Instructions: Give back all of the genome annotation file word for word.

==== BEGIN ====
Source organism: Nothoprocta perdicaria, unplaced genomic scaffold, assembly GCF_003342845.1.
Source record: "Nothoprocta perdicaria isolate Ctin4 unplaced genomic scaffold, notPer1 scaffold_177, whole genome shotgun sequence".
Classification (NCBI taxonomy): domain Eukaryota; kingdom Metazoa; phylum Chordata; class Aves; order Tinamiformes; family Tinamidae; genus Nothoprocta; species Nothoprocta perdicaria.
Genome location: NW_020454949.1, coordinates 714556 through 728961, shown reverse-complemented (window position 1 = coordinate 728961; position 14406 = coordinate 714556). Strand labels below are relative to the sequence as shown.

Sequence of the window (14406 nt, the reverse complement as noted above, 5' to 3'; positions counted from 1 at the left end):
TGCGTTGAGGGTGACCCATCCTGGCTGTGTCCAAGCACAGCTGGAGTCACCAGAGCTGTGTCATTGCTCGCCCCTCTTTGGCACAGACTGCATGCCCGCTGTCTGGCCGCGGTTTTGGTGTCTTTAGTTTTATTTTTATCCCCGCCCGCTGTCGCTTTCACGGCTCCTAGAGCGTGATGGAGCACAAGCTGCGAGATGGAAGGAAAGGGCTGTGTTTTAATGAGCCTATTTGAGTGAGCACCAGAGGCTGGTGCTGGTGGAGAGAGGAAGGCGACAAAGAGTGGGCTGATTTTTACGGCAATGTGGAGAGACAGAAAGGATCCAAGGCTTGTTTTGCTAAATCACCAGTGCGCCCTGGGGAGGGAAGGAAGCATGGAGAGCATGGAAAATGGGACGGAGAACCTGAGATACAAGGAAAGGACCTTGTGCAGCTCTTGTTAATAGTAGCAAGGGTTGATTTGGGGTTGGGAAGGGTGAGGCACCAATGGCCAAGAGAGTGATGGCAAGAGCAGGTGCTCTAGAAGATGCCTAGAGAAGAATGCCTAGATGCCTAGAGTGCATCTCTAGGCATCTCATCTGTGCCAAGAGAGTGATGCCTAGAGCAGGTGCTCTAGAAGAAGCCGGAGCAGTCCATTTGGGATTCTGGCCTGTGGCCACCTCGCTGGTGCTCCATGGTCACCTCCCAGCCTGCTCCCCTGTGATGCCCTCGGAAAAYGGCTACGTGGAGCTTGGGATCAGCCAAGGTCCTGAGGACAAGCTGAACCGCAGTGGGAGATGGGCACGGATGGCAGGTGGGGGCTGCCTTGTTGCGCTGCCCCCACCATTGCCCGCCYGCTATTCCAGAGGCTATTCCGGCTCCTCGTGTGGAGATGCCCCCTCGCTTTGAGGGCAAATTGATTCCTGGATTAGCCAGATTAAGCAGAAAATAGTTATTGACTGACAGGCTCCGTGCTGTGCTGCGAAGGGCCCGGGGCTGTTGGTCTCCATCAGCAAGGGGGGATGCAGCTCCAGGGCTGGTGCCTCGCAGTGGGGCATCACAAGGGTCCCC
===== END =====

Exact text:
Source organism: Nothoprocta perdicaria, unplaced genomic scaffold, assembly GCF_003342845.1.
Source record: "Nothoprocta perdicaria isolate Ctin4 unplaced genomic scaffold, notPer1 scaffold_177, whole genome shotgun sequence".
Classification (NCBI taxonomy): domain Eukaryota; kingdom Metazoa; phylum Chordata; class Aves; order Tinamiformes; family Tinamidae; genus Nothoprocta; species Nothoprocta perdicaria.
Genome location: NW_020454949.1, coordinates 714556 through 728961, shown reverse-complemented (window position 1 = coordinate 728961; position 14406 = coordinate 714556). Strand labels below are relative to the sequence as shown.

Sequence of the window (14406 nt, the reverse complement as noted above, 5' to 3'; positions counted from 1 at the left end):
TGCGTTGAGGGTGACCCATCCTGGCTGTGTCCAAGCACAGCTGGAGTCACCAGAGCTGTGTCATTGCTCGCCCCTCTTTGGCACAGACTGCATGCCCGCTGTCTGGCCGCGGTTTTGGTGTCTTTAGTTTTATTTTTATCCCCGCCCGCTGTCGCTTTCACGGCTCCTAGAGCGTGATGGAGCACAAGCTGCGAGATGGAAGGAAAGGGCTGTGTTTTAATGAGCCTATTTGAGTGAGCACCAGAGGCTGGTGCTGGTGGAGAGAGGAAGGCGACAAAGAGTGGGCTGATTTTTACGGCAATGTGGAGAGACAGAAAGGATCCAAGGCTTGTTTTGCTAAATCACCAGTGCGCCCTGGGGAGGGAAGGAAGCATGGAGAGCATGGAAAATGGGACGGAGAACCTGAGATACAAGGAAAGGACCTTGTGCAGCTCTTGTTAATAGTAGCAAGGGTTGATTTGGGGTTGGGAAGGGTGAGGCACCAATGGCCAAGAGAGTGATGGCAAGAGCAGGTGCTCTAGAAGATGCCTAGAGAAGAATGCCTAGATGCCTAGAGTGCATCTCTAGGCATCTCATCTGTGCCAAGAGAGTGATGCCTAGAGCAGGTGCTCTAGAAGAAGCCGGAGCAGTCCATTTGGGATTCTGGCCTGTGGCCACCTCGCTGGTGCTCCATGGTCACCTCCCAGCCTGCTCCCCTGTGATGCCCTCGGAAAAYGGCTACGTGGAGCTTGGGATCAGCCAAGGTCCTGAGGACAAGCTGAACCGCAGTGGGAGATGGGCACGGATGGCAGGTGGGGGCTGCCTTGTTGCGCTGCCCCCACCATTGCCCGCCYGCTATTCCAGAGGCTATTCCGGCTCCTCGTGTGGAGATGCCCCCTCGCTTTGAGGGCAAATTGATTCCTGGATTAGCCAGATTAAGCAGAAAATAGTTATTGACTGACAGGCTCCGTGCTGTGCTGCGAAGGGCCCGGGGCTGTTGGTCTCCATCAGCAAGGGGGGATGCAGCTCCAGGGCTGGTGCCTCGCAGTGGGGCATCACAAGGGTCCCC